On April 3, 2017 the Suffolk County Supreme Court granted Nationstar Mortgage LLC’s motion for summary judgment to recover defaulted mortgage payments in a potentially trailblazing foreclosure decision.  Nationstar Mortgage LLC v. MacPherson, 2017 NY Slip Op 27120 (Sup. Ct. Suff. Co. April 3, 2017).  Defendant borrowed $1,495,000.00 from Plaintiff lender, Nationstar Mortgage, LLC on July 25, 2006 and executed a note and mortgage.  Defendant defaulted on the loan on or about July 1, 2007.  Plaintiff’s predecessor, Aurora Loan Services, LLC commenced an action on October 30, 2007.  The 2007 matter was discontinued by the court on a routine clearing of the docket; a final determination was not obtained in the 2007 matter.

Thereafter, Plaintiff commenced another action to foreclose on the Note and Mortgage on September 17, 2014. Defendant answered the Complaint and asserted various affirmative defenses, including that the six year statute of limitations for enforcement of the agreement expired because the debt was purportedly accelerated by the commencement of the prior case.  This affirmative defense was raised in response to Plaintiff’s motion for summary judgment.

The Court recognized that as a general rule, a mortgage debt may be accelerated, and once such acceleration occurs, the statute of limitations begins to run on the entire debt.  The form mortgage set out at NY Real Property Law § 258 (Schedule M) authorizes lenders to accelerate the repayment of a mortgage by requiring the borrower to pay the mortgage in full immediately when the borrower fails to pay periodic installments per the terms of the mortgage agreement.  Based on prior case law in New York, typically, a lender filing a foreclosure complaint effectively constitutes an immediate acceleration of the mortgage immediately which starts the running of the statute of limitations.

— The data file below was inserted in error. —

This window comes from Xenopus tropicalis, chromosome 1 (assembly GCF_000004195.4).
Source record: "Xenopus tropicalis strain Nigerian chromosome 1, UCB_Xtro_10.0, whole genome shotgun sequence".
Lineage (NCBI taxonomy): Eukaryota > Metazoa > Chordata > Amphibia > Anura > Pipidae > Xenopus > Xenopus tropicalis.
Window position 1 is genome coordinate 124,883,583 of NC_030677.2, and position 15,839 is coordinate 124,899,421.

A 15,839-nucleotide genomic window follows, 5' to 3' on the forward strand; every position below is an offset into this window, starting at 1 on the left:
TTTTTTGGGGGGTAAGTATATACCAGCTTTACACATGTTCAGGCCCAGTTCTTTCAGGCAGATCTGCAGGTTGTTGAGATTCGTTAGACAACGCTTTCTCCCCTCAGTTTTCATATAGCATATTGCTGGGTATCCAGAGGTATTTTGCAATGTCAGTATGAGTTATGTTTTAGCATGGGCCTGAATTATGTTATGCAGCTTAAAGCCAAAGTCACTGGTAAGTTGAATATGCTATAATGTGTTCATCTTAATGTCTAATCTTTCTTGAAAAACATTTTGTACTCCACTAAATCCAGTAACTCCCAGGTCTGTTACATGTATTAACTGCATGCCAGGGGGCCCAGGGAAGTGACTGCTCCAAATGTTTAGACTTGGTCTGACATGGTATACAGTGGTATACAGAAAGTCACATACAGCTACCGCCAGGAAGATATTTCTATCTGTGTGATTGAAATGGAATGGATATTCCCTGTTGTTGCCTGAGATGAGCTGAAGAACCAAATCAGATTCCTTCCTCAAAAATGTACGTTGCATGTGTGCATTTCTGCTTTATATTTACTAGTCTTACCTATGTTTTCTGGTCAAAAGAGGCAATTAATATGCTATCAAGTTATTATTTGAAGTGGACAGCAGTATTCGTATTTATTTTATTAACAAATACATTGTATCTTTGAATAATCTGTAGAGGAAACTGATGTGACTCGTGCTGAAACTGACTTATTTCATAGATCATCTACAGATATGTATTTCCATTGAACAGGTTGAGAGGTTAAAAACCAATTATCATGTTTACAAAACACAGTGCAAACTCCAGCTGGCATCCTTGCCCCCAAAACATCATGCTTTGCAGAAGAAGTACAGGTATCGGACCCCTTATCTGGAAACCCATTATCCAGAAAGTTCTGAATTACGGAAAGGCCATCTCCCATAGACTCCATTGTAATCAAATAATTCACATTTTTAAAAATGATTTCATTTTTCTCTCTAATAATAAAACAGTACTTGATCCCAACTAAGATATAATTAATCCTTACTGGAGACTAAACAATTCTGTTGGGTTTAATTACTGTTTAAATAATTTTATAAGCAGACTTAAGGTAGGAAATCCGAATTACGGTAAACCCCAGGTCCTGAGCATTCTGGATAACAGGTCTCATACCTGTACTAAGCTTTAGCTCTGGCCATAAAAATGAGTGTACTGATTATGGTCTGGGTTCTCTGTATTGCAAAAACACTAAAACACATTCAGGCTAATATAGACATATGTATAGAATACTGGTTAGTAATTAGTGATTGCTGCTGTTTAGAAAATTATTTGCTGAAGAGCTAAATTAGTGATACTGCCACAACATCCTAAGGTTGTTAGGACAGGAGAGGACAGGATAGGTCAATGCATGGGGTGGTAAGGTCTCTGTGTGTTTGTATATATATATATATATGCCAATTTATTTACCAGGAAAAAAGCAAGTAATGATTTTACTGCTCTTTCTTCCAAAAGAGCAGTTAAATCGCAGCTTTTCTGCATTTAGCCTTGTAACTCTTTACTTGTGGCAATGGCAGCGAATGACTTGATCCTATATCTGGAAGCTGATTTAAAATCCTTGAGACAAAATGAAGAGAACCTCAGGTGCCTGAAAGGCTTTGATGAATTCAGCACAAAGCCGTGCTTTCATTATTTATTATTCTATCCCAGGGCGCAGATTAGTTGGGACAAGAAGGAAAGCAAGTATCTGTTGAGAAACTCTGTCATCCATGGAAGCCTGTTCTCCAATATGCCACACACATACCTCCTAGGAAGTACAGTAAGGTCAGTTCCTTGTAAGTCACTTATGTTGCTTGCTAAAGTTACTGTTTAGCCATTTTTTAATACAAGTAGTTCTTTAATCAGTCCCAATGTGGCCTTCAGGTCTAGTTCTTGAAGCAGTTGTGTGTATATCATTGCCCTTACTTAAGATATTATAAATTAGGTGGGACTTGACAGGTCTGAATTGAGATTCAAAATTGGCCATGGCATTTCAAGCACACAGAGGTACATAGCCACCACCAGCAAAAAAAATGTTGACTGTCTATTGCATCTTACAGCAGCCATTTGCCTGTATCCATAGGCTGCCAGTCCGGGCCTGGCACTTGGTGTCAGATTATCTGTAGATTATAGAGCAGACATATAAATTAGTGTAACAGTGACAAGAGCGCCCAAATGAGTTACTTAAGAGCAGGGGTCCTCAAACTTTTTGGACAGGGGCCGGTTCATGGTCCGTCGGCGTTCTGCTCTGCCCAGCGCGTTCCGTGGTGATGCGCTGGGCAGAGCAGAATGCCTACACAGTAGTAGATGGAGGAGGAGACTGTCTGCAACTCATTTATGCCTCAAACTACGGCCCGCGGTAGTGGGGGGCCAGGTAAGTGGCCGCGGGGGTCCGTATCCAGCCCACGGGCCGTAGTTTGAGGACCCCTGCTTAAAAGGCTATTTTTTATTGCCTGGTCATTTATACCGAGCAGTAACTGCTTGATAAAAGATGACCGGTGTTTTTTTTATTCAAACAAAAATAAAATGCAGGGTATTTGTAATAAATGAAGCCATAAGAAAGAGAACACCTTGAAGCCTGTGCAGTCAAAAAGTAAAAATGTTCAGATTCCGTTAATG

Nationstar v. McPherson clarifies that the commencement of a foreclosure action triggers the running of the statute of limitations ONLY IF the mortgage agreement so provides.  In this case, Nationwide was deemed not to have accelerated the loan because the mortgage agreement contained a provision that provides the borrower the right to have enforcement of the security instrument stopped any time before a judgment has been entered if the borrower rectifies the default.  The provision explicitly states that if the conditions in the agreement were fulfilled in curing the defaults, the agreement will “remain in full effect as if Immediate Payment in Full had never been required.”

Thus, the Court found that the “lender bargained away its right to demand payment in full simply upon a default in an installment payment or the commencement of an action and has afforded the borrower greater protections than that set forth in the statutory form of an acceleration clause under Real Property Law 258 . . . .” In examining the express terms of the mortgage agreement it was found that the filing of a foreclosure action did not accelerate the loan; a judgment “triggers the acceleration in full of the entire mortgage debt.”

According to the holding in this case, lenders must be aware of whether the terms of their mortgage agreement limits the acceleration of the debt by requiring acceptance of payments up to the entry of a judgment